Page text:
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Old 10-12-2012, 04:13 AM
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Race the North Wind
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Default Re: Through the Eyes of a Flareon ~ [PG] - Book Two

While they passed the opening from which Zaion and Etire had come, the houndoom was quick to mention the lake, in case either of them needed a drink, so they took a small break to drink before Etire dipped himself in, keen to wash off any blood and cool any burning wound he may have still been suffering. When Maka questioned the lake’s random appearance, Zaion remarked, “I think it travels from some small hole in the wall hidden under the surface or something. One that would be big enough for it to flow through.”

“Well...what if the hole is big enough to fit through?” Etire asked, wading calmly into the water. Splash dipped in and out around him, constantly popping up. “Maybe it’ll take us to where we need to go. I mean, it would have to come from the surface, right?”

Maka and Zaion looked to each other with hardened hesitation. Both glanced distastefully to the water and resisted, each taking a step back or leaning away from it. “I’m...happy to follow in its general direction on land,” the rhyhorn confirmed. “Besides, I’ll sink in water. Many of my kind...have died by falling into lakes and deep rivers.” The others stared at her with relative horror, except Splash, who continued to obliviously dip in and out. “Well...oceans not so much for two reasons; the first being that salt makes us much lighter, not that it prevents us from dropping straight to the floor anyway, and the second that no rhyhorn would want to live near one. That’s not where these formations generally are.” She angled her head and surveyed the room.

“And I thought I had it bad,” the houndoom remarked, giving a light chuckle that was more nervous than anything else.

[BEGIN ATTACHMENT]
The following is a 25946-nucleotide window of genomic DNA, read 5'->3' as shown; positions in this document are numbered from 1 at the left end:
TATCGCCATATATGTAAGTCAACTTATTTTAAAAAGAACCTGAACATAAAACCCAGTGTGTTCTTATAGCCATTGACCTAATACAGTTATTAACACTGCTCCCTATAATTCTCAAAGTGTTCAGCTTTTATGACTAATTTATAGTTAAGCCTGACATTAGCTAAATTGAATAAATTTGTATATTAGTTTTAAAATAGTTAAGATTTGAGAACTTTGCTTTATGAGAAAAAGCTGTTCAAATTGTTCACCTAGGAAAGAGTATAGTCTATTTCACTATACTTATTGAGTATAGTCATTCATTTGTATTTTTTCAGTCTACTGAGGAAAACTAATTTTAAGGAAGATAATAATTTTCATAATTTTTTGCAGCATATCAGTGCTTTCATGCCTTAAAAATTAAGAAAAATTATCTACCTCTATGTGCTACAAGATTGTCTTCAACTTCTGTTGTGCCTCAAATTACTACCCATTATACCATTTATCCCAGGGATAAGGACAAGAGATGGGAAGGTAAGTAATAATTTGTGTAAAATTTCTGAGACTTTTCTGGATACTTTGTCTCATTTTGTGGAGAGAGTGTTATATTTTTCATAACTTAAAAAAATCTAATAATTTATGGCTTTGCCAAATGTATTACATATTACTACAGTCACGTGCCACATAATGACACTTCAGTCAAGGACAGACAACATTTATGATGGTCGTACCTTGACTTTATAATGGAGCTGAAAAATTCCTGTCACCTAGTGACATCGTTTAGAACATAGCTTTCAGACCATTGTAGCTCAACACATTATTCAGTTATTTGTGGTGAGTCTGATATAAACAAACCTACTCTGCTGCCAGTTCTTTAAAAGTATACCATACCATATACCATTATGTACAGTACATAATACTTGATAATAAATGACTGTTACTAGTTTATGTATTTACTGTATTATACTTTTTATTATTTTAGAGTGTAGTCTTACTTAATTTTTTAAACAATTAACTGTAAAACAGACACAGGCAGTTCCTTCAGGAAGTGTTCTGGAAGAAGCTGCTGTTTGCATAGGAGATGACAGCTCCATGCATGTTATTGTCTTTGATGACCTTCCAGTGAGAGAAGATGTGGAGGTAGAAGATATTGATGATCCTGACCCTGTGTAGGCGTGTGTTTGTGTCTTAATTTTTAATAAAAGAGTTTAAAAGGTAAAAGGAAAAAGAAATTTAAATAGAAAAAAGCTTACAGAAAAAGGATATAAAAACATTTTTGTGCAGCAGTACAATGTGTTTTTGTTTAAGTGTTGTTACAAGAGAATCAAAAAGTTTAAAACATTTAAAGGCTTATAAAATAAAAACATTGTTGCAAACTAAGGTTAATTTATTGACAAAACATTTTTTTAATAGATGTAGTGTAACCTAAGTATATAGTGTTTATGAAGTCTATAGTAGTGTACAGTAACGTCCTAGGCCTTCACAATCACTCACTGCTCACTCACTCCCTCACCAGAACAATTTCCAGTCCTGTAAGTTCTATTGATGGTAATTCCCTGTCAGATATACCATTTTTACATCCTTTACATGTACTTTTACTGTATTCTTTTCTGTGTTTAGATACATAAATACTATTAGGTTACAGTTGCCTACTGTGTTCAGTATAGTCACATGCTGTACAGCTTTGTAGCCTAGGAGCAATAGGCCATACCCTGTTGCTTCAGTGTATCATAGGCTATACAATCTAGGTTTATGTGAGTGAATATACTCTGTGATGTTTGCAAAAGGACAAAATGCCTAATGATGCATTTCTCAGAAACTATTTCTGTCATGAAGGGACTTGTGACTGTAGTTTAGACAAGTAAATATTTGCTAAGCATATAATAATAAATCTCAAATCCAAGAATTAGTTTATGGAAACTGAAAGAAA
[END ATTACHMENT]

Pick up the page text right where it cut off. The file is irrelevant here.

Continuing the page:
“Ah...yes,” the krinar simply responded, then, in the middle of keeping himself afloat, turned around to the pokémon whose attention seemed to be focused completely elsewhere. “I guess he would have told us if there was an underwater path we could follow.” He looked up, catching Zaion’s raised brow and eyes with eyelids halfway down. Etire was unsure what he was making the face for before he shook his head quickly, as if remembering something, and corrected himself. “Well, you know; not told us ‘told us,’ just...told us. With arms. And...grunts.”

“Grunts,” the houndoom repeated with a strong tinge of amusement that was close to mockery.

Etire scoffed and rolled his eyes. “You know what I mean!”

“Uh...I’m not getting any of this,” the rhyhorn interjected, unintentionally excluded.

“He doesn’t talk,” Etire clarified, deciding it was time he emerged. As he began to wave himself towards the edge of the lake, Splash rose from behind him, his large, goofy smile plastered to his wet face.

“Quaaaaag!” he gurgled, flecks of water jumping about at the back of his big mouth.

The rhyhorn cringed with amusement and gave a small chuckle. “I think he’s adorable.”

Etire made a noise of clear disagreement mingled with distaste as he placed his arms carefully on the rocky ground. “Yes, that’s the term the females use.”